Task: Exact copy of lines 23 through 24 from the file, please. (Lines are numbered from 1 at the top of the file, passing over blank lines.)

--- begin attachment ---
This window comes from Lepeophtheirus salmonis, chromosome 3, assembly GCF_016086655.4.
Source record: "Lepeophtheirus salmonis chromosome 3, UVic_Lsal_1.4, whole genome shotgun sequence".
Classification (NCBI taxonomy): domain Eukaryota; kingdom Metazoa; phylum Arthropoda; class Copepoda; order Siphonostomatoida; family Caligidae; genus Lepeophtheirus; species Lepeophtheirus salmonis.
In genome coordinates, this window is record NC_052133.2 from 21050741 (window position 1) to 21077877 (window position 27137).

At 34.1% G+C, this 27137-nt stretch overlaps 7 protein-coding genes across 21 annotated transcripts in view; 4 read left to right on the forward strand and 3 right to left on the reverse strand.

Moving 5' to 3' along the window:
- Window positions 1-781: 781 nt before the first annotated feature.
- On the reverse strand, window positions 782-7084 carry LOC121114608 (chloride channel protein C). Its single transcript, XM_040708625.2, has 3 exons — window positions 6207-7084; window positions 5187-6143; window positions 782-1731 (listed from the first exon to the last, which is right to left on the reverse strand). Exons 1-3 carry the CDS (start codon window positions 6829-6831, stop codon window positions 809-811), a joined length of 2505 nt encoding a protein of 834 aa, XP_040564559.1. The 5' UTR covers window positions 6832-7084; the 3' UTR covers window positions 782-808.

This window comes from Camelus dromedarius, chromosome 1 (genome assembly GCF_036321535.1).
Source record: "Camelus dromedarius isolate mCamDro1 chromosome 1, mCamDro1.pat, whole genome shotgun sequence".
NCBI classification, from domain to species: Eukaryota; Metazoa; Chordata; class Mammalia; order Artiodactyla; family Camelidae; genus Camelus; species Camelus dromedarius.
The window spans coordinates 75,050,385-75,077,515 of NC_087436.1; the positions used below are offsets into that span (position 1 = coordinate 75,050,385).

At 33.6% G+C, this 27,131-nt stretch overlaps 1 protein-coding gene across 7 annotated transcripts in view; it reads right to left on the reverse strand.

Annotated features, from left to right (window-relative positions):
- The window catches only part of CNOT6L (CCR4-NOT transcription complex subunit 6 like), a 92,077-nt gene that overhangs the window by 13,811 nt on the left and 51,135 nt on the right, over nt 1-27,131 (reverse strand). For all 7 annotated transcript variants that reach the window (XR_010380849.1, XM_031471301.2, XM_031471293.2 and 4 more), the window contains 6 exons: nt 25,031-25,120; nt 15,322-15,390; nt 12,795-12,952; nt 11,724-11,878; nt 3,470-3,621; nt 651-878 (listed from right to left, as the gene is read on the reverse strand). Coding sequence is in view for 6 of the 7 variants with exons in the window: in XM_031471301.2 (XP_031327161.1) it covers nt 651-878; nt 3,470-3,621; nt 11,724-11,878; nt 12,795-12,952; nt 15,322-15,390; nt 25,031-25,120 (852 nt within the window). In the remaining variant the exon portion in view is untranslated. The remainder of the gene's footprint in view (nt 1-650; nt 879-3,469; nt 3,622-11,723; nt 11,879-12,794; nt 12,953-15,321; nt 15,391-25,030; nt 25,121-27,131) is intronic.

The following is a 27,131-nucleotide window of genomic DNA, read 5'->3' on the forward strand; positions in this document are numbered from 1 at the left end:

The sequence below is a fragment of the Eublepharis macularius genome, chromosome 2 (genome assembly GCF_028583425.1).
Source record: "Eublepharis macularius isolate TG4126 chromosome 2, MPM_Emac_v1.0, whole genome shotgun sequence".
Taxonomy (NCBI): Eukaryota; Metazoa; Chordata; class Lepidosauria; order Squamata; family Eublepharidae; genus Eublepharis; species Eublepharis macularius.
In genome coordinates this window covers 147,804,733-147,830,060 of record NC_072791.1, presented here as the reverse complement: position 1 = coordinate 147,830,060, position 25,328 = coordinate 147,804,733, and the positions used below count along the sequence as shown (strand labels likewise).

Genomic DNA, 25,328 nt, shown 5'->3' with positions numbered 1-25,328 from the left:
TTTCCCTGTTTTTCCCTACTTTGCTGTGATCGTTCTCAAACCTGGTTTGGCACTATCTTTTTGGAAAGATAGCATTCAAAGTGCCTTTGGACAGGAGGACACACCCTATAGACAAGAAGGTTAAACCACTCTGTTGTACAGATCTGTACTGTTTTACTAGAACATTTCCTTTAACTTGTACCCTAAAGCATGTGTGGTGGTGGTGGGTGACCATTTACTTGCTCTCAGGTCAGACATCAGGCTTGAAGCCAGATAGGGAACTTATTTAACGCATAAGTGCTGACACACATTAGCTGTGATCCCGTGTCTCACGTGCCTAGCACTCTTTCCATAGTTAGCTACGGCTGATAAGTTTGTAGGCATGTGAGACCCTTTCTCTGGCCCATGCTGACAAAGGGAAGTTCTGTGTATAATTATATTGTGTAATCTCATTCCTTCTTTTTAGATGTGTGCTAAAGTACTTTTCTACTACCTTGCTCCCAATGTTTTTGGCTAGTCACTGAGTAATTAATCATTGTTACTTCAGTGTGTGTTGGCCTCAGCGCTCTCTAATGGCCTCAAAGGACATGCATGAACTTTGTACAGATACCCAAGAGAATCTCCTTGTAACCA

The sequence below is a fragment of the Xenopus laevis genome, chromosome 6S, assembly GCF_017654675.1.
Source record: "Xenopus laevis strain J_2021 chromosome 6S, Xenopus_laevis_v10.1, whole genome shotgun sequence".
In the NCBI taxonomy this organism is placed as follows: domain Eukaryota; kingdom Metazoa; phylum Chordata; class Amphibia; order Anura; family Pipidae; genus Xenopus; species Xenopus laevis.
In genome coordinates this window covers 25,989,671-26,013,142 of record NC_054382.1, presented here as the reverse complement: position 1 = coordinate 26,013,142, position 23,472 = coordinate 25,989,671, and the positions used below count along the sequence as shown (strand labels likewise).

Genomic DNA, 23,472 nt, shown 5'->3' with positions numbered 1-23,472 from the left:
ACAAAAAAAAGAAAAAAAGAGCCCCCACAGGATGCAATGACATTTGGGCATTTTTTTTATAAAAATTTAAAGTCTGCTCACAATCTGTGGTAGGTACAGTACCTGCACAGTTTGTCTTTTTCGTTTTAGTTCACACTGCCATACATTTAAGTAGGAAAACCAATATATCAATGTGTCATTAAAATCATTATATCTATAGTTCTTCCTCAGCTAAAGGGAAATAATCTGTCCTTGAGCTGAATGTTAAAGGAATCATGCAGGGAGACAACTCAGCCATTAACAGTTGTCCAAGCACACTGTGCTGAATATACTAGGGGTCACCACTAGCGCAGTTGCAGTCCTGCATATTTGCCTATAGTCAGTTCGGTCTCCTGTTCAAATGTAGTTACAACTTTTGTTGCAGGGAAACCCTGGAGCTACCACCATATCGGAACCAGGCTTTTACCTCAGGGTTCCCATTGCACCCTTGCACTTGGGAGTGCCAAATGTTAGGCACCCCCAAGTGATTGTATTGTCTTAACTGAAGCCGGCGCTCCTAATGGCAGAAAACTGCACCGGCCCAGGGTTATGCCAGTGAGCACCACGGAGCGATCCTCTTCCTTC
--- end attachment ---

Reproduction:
The sequence below is a fragment of the Xenopus laevis genome, chromosome 6S, assembly GCF_017654675.1.
Source record: "Xenopus laevis strain J_2021 chromosome 6S, Xenopus_laevis_v10.1, whole genome shotgun sequence".